The Catholic Church and the Jews

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6 Responses

  1. L. Oberstein says:

    “Mishpacha (whose readership now exceeds that of Yated and Hamodia combined)”. Isn’t it amazing? I just renewed my annual subscription to Mishpacha for the price of $ 199.00 ! This is at a time when Time and Newsweek will practically give away subscriptions. The secular Jewish weeklies are getting less thick by the week. Mishpacha succeeds because it is interesting. The Jewish Observer has gone out of business because fewer people read it. They had to be careful not to offend anyone and it was boring. Of course, Mishpacha is a private enterprise , not a party organ which is good, but they have to be careful not to go too far off the reservation.
    The fact that they printed Rabbi Adlerstein’s point of view is in itself a good thing. Even if the editor doesnt’ agree 100%, he was willing to accept that someone else can still be a good Jew and have another viewpoint.
    It is a sign of the times that Mishpacha, as rightwing as it is, is the most tolerant of the Chareidi publications. Yated and Hamodia are very resticted in what aspect of news they will publish and they both change the story to conform to political correctness as understood by Gerrer Chassidus or Lakewood Chareidism. Women do not exist until they are eulogized. Live women are not pictured and even their names are not mentioned. Is that the future of Judaism.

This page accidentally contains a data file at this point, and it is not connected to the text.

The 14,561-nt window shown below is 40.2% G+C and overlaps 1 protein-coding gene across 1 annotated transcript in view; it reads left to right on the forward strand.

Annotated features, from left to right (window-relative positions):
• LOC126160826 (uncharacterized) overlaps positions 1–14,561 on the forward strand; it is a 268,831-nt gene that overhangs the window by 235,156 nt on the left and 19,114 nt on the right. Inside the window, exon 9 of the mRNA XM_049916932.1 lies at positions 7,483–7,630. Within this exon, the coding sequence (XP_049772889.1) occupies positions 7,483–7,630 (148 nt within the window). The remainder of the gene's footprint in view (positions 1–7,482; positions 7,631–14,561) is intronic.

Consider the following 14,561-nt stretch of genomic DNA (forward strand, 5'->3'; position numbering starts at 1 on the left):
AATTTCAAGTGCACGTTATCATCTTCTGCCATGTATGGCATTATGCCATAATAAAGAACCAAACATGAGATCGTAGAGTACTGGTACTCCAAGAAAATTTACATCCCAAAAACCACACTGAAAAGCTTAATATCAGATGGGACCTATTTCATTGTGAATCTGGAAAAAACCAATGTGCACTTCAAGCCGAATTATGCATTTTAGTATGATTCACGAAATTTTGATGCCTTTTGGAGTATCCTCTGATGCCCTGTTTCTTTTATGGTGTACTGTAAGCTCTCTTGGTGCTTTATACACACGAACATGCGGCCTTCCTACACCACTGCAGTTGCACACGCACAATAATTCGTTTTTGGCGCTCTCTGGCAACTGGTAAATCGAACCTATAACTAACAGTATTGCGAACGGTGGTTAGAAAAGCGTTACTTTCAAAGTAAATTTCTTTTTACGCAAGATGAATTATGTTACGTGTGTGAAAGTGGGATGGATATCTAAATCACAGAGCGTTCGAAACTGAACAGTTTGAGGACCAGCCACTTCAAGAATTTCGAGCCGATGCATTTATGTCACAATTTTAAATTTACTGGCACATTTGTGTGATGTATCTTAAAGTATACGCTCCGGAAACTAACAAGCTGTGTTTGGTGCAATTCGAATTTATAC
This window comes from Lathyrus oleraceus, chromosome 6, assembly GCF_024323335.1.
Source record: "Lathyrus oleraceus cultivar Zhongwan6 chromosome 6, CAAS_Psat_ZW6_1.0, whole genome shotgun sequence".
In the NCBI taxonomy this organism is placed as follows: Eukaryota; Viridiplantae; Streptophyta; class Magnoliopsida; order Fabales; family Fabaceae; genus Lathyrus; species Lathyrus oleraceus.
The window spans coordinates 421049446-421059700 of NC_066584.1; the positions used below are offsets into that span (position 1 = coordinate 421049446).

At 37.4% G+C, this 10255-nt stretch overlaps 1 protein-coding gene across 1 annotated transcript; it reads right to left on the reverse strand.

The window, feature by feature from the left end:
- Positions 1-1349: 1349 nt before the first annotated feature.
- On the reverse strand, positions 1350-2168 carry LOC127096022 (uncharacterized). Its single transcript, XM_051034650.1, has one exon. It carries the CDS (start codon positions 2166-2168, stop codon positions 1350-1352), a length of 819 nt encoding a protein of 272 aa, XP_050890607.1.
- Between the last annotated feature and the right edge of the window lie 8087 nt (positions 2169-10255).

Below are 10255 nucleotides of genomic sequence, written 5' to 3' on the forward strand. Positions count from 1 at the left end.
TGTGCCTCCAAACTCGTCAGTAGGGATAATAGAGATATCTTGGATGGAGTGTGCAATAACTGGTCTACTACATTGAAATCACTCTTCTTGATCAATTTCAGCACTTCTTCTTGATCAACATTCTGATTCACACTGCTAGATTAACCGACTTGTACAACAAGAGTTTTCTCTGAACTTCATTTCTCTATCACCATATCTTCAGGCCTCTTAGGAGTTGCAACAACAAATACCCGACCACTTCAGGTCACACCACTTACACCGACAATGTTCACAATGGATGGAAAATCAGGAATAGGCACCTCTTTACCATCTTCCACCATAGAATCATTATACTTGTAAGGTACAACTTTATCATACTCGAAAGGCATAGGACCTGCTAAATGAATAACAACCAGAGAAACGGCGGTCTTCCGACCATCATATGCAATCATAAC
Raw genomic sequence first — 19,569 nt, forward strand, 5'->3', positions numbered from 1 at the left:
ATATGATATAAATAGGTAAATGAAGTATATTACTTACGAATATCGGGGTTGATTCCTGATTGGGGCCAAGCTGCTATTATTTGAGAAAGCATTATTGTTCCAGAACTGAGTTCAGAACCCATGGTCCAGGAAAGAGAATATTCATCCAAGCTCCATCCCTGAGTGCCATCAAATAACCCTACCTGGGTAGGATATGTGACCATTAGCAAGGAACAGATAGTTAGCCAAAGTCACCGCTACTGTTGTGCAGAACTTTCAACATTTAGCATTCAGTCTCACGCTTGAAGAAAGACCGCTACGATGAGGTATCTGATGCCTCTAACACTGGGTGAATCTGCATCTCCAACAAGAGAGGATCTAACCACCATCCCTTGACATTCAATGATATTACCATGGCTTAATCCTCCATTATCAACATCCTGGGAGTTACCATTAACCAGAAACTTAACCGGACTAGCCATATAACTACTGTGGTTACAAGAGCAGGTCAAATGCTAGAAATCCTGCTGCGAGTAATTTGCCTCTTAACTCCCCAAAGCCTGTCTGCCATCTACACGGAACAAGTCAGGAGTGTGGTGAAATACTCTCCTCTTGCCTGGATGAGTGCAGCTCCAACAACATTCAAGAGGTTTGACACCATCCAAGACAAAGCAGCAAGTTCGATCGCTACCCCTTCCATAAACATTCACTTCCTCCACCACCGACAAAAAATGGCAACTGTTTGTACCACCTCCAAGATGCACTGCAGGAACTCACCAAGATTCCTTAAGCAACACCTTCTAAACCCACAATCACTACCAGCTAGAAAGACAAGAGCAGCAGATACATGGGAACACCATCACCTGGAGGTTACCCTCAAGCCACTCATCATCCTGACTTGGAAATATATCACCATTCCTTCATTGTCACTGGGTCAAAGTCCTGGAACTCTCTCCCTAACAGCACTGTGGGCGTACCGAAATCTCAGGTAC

2. Nathan says:

    Muslims are forcing Christians to flee Eretz Yisrael, yet strangely, very few people are aware of this and nobody complains about it.

    Muslim persecution of Christians in Egypt is also ignored by the media.

    I wish that G_d would grant Jews the magical immunity from criticism that the Arab/Muslim world enjoys.

  3. Shades of Gray says:

    “I was struck by the fact that Mishpacha apparently had no problem presenting two conflicting and passionately argued points of view.”

    The essay was called “Counterpoint”, and was titled similarly to the Jewish Action’s columns of that nature. I recall that the Jewish Observer published a number of years ago a debate between R. Berel Wein and Prof. Aharon Twerski about the Torah approach towards some aspect of policy of the Christian Right.

    I sometimes wrestle with the disturbing thought that the Torah world, as represented by some publications, does not trust its members to think critically in terms of two sides of an issue. Some apparently fear that by presenting two sides of an issue on even non-fundamental hashkafa issues such as the Catholic Churh, there is the danger that laymen will want to do the same for public policy issues(“daas Torah”), or fundamental hashkafa and emunah issues.

    Of course such thoughts are themselves disturbing, because a person takes comfort in being part of a community of like-minded people who think deeply about, and are able to comfortably discuss fundamentals of Yiddishkeit(and challenges to them)! On the other hand, newspaper policy simply represents a sensitivity towards children or towards adults with a weak Torah backround, and is therefore justifiable.